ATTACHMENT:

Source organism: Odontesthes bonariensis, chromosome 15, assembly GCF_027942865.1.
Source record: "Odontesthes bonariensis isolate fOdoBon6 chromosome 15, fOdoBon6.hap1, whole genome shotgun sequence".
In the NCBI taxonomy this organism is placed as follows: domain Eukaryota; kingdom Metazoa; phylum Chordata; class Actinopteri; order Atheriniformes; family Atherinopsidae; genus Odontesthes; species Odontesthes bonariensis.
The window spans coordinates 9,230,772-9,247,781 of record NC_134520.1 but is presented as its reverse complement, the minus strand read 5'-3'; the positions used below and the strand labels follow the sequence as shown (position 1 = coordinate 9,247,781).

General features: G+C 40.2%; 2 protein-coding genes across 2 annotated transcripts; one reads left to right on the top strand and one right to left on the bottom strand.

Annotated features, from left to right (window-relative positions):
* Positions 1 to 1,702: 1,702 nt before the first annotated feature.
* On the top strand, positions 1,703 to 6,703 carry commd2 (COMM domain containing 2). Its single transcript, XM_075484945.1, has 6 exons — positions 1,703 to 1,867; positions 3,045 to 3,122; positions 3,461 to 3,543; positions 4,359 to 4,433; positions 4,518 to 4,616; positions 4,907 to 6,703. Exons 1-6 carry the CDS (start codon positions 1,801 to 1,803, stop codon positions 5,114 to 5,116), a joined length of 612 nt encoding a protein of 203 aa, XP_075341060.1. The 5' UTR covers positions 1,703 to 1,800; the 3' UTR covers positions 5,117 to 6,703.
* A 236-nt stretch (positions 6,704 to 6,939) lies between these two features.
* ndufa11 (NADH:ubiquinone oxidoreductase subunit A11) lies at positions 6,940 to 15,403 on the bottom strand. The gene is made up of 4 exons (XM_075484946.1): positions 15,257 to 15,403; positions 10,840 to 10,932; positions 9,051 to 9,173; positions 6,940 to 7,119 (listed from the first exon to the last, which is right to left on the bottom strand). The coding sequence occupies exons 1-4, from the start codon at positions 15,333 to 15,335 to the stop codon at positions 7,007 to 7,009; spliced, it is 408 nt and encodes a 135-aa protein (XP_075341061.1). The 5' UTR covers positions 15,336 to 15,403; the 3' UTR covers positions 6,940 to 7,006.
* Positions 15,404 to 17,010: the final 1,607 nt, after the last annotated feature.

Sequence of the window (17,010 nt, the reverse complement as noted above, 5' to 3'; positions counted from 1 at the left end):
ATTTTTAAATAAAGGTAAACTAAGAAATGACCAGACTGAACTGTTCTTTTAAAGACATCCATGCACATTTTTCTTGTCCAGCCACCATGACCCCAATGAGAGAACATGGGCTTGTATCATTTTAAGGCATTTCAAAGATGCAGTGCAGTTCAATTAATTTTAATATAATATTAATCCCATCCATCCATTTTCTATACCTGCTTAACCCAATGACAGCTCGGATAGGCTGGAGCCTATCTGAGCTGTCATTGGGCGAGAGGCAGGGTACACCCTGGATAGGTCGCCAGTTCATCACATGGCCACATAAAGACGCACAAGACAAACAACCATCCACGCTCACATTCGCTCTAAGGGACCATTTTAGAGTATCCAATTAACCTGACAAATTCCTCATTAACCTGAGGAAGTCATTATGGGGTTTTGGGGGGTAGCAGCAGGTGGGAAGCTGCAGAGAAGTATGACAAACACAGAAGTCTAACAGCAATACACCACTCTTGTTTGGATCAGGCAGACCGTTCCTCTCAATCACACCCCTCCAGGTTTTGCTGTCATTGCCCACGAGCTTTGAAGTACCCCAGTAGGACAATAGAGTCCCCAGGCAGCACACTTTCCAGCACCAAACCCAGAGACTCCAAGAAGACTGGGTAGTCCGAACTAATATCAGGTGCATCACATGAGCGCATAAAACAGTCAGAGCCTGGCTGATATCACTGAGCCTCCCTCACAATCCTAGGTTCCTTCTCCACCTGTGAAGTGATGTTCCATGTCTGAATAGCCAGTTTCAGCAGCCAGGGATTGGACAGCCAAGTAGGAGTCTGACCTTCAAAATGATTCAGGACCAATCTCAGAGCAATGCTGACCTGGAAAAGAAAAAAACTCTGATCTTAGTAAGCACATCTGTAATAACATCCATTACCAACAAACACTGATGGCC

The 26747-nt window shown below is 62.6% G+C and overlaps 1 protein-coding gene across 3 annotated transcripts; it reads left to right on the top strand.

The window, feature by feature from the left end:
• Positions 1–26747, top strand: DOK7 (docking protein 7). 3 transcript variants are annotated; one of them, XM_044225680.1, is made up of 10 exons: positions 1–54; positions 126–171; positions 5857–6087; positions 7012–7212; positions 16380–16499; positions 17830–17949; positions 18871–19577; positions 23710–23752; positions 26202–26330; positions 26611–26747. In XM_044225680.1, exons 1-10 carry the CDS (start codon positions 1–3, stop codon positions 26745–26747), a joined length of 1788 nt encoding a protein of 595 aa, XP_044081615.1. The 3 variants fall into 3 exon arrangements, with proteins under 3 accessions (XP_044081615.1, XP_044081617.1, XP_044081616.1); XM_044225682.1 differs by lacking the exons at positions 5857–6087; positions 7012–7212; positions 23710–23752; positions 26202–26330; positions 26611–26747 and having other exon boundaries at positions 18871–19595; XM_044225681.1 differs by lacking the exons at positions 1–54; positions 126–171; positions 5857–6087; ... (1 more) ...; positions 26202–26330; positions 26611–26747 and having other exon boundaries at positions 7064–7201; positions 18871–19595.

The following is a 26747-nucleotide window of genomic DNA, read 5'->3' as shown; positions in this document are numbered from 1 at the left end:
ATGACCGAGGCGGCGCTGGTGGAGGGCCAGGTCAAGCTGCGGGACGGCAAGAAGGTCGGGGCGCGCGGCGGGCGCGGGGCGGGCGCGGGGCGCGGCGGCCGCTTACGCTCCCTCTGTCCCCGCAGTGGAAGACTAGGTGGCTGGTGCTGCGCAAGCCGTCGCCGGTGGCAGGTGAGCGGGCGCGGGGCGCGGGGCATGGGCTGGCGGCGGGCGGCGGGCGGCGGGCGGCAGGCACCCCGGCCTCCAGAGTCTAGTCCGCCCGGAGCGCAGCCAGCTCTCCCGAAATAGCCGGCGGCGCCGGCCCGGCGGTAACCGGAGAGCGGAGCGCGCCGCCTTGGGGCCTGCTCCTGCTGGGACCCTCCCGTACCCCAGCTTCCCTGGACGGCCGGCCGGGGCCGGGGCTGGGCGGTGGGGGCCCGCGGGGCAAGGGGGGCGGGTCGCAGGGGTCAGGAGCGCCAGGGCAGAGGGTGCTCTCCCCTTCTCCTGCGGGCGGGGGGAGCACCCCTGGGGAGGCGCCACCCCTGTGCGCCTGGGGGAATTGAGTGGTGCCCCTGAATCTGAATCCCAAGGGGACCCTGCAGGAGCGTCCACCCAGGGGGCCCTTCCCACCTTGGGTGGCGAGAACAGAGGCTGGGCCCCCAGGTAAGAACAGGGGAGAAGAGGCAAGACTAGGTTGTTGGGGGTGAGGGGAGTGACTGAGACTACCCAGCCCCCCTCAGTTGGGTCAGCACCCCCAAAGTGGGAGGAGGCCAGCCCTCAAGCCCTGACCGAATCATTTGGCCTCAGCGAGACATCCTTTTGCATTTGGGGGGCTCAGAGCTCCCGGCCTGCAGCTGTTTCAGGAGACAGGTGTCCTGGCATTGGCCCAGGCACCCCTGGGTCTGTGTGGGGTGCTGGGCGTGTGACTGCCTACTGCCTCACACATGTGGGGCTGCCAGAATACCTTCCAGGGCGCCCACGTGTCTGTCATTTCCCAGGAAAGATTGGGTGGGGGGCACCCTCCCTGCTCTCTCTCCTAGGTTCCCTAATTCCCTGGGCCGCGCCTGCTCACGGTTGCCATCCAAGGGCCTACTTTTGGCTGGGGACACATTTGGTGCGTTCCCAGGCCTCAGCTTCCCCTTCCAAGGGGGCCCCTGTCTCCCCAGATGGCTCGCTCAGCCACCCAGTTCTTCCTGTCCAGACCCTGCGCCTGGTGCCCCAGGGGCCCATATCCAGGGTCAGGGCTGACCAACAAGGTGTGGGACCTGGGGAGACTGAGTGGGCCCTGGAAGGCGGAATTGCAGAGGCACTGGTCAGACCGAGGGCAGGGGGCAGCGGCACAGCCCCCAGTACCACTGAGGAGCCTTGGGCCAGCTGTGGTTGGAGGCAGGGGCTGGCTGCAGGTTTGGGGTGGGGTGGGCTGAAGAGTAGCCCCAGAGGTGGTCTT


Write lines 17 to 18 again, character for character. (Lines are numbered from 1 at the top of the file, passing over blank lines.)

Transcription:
The following is a 26747-nucleotide window of genomic DNA, read 5'->3' as shown; positions in this document are numbered from 1 at the left end:
ATGACCGAGGCGGCGCTGGTGGAGGGCCAGGTCAAGCTGCGGGACGGCAAGAAGGTCGGGGCGCGCGGCGGGCGCGGGGCGGGCGCGGGGCGCGGCGGCCGCTTACGCTCCCTCTGTCCCCGCAGTGGAAGACTAGGTGGCTGGTGCTGCGCAAGCCGTCGCCGGTGGCAGGTGAGCGGGCGCGGGGCGCGGGGCATGGGCTGGCGGCGGGCGGCGGGCGGCGGGCGGCAGGCACCCCGGCCTCCAGAGTCTAGTCCGCCCGGAGCGCAGCCAGCTCTCCCGAAATAGCCGGCGGCGCCGGCCCGGCGGTAACCGGAGAGCGGAGCGCGCCGCCTTGGGGCCTGCTCCTGCTGGGACCCTCCCGTACCCCAGCTTCCCTGGACGGCCGGCCGGGGCCGGGGCTGGGCGGTGGGGGCCCGCGGGGCAAGGGGGGCGGGTCGCAGGGGTCAGGAGCGCCAGGGCAGAGGGTGCTCTCCCCTTCTCCTGCGGGCGGGGGGAGCACCCCTGGGGAGGCGCCACCCCTGTGCGCCTGGGGGAATTGAGTGGTGCCCCTGAATCTGAATCCCAAGGGGACCCTGCAGGAGCGTCCACCCAGGGGGCCCTTCCCACCTTGGGTGGCGAGAACAGAGGCTGGGCCCCCAGGTAAGAACAGGGGAGAAGAGGCAAGACTAGGTTGTTGGGGGTGAGGGGAGTGACTGAGACTACCCAGCCCCCCTCAGTTGGGTCAGCACCCCCAAAGTGGGAGGAGGCCAGCCCTCAAGCCCTGACCGAATCATTTGGCCTCAGCGAGACATCCTTTTGCATTTGGGGGGCTCAGAGCTCCCGGCCTGCAGCTGTTTCAGGAGACAGGTGTCCTGGCATTGGCCCAGGCACCCCTGGGTCTGTGTGGGGTGCTGGGCGTGTGACTGCCTACTGCCTCACACATGTGGGGCTGCCAGAATACCTTCCAGGGCGCCCACGTGTCTGTCATTTCCCAGGAAAGATTGGGTGGGGGGCACCCTCCCTGCTCTCTCTCCTAGGTTCCCTAATTCCCTGGGCCGCGCCTGCTCACGGTTGCCATCCAAGGGCCTACTTTTGGCTGGGGACACATTTGGTGCGTTCCCAGGCCTCAGCTTCCCCTTCCAAGGGGGCCCCTGTCTCCCCAGATGGCTCGCTCAGCCACCCAGTTCTTCCTGTCCAGACCCTGCGCCTGGTGCCCCAGGGGCCCATATCCAGGGTCAGGGCTGACCAACAAGGTGTGGGACCTGGGGAGACTGAGTGGGCCCTGGAAGGCGGAATTGCAGAGGCACTGGTCAGACCGAGGGCAGGGGGCAGCGGCACAGCCCCCAGTACCACTGAGGAGCCTTGGGCCAGCTGTGGTTGGAGGCAGGGGCTGGCTGCAGGTTTGGGGTGGGGTGGGCTGAAGAGTAGCCCCAGAGGTGGTCTT